Caribbean editor Gay Nagle Myers stayed within U.S. borders on
a recent trip to West Palm Beach, Fla., but did spot palm trees and
tropical drinks. Here is her report:
WEST PALM BEACH, Fla. -- Who doesn't remember hanging chads,
pregnant ballots and recounts?
Despite the area's very visible media presence last November in
the eye of the presidential election storm, humor is alive and well
in Palm Beach County.
T-shirts emblazoned with the ballot maze are offered in all the
souvenir stores, but there's far more happening here these days
than last fall's fiasco.
Palm Beach, of course, has its island aura, with seaside
castles, grand hotels and gold-plated neighborhoods.
However, the county also features West Palm Beach, located on
the mainland across the Intracoastal Waterway.
West Palm is no longer just a country cousin to its blue-blooded
neighbor. It's a happening place, filled in part with visitors
crossing the waterway from Palm Beach.
The catalyst for this excitement is CityPlace, a 55-acre, $500
million mixed-site development project situated in the heart of
what once was a decaying downtown area.
I'd heard about CityPlace, which opened last October.
To see it is quite another thing, as to visit it requires a plan
I took the free shuttle on a Saturday morning from Worth Avenue
in Palm Beach to the $3.5 million fountain that marks the epicenter
This is no ordinary fountain -- 186 jets and 200 lights illuminate
a three-minute automated water show, accompanied by Strauss
waltzes. This show is even more spectacular at night when the
lights can be seen.
Florida's drought and water restrictions affect even fountains,
so the show is now hourly instead of every 30 minutes.
Visitors who arrive at CityPlace can park free in nearby
Trolleys loop through CityPlace every five minutes, heading for
Clematis Street a few blocks away.
This ride is free and very popular. Ridership on the three
trolley shuttles spurted to 67,896 passengers in March, surpassing
the initial projection of 35,000 in the first year of
Italy's hill country architecture was the inspiration for the
overall design of CityPlace and is seen in its wall fountains,
grand staircases, upper galleries, earth-toned residences,
ivy-covered apartment balconies and open-air plazas.
CityPlace was built in 22 months from what had been a landscape
of weed-filled, vacant lots surrounded by broken chain-link fences,
shuttered storefronts, shuffling drifters and gaping potholes.
These streets are now paved, cobbled, free of litter and named
for flowers and herbs.
What I saw was a sensory delight -- lighting fixtures inspired by
the lanterns that illuminate Venice; pedestrian-only brick streets;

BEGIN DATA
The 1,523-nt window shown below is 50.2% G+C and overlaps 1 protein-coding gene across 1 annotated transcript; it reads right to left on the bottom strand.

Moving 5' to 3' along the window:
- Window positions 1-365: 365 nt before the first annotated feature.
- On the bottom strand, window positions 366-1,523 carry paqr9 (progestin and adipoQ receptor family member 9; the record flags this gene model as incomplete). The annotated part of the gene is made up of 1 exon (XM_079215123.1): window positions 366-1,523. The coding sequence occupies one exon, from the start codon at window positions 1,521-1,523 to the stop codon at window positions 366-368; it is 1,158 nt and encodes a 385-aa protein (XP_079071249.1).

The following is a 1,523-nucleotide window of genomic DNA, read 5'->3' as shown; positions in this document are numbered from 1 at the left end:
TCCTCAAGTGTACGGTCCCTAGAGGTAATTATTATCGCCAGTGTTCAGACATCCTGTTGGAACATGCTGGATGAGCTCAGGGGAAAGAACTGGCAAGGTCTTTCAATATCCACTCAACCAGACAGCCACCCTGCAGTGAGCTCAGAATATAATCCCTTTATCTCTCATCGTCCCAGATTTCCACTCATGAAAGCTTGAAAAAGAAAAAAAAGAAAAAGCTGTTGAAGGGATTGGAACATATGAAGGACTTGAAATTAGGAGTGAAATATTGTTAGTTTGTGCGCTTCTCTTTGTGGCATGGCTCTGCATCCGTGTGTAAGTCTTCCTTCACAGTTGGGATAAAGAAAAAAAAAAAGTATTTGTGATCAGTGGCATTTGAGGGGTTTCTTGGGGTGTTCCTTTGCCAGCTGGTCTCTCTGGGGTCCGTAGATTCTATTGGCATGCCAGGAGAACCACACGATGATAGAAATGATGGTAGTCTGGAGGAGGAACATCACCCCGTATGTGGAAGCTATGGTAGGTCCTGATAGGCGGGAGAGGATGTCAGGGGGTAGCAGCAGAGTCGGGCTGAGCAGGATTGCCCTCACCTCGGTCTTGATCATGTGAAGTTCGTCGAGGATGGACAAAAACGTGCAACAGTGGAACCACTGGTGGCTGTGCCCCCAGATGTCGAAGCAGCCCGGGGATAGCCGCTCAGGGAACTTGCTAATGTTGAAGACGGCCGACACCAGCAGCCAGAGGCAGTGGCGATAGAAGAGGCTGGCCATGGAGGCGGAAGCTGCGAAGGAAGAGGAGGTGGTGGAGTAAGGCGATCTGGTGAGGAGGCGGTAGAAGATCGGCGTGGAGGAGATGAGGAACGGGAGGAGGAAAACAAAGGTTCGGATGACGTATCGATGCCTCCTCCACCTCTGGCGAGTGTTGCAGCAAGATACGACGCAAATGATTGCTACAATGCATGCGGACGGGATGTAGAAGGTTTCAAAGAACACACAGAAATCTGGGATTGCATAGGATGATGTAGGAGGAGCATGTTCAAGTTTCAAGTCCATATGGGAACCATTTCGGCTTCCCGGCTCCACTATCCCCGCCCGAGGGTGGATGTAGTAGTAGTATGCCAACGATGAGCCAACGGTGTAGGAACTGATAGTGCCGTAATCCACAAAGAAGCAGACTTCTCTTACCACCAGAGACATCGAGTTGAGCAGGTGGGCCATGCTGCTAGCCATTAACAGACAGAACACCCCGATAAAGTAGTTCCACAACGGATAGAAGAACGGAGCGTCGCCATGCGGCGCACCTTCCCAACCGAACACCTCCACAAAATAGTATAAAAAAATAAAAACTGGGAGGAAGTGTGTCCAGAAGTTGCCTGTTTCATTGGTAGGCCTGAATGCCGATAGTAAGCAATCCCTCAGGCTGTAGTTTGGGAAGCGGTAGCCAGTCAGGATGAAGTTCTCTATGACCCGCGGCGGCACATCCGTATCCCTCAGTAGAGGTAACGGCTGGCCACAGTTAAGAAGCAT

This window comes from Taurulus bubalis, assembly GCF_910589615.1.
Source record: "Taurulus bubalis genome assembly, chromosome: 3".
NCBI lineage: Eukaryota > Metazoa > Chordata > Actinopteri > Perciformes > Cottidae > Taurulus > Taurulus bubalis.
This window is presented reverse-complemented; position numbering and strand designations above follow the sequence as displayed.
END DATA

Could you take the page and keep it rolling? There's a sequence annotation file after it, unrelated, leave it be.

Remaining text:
landscaping and fountains; town homes and artists' lofts with
Tuscan facades; dozens of restaurants and cafes, and retail stores
circling open-air plazas with tree-lined walkways and benches.
The centerpiece of the main square is the former First United
Methodist Church, dating from 1926.
The three-story building was restored for $6 million and
reopened as the Harriet Himmel Gilman Theater for the Performing
By noon on the day of my visit, the entire place was
Families jammed the fountain plaza for a free concert; vendors
sold fresh orange juice and double-scoop ice cream cones, and
visitors sipped coffee at outdoor cafes.
At FAO Schwarz, one of the development's high-profile anchor
tenants, adults streamed in the front door as fast as their kids,
who were drawn by the giant teddy bear stationed at the
I saw other retail brands I recognized -- such as Restoration
Hardware, capped by a weathervane sculpture; Pottery Barn, and
Barnes & Noble -- side by side with gourmet markets,
restaurants, European boutiques and name-brand apparel stores.
Then I saw the movie theater.
No, that's the wrong phrase. Muvico is actually a 20-theater
cinema complex, contained in a building whose architectural style
resembles elements of the Paris Opera House.
There's a supervised playroom for children so their parents can
see a movie; several restaurants and lounges, and five premier
theaters with reserved seats and bar and meal services.
All this along with miles of flocked drapes, marbled
balustrades, vaulted ceilings with pastel murals, a four-story
atrium and valet parking.
The concessions concourse offers popcorn shrimp, cheese popcorn,
quesadillas, curly fries, chicken breasts, salads and international
This is definitely not a Milk Dud kind of place -- just like
CityPlace is not a shopping mall.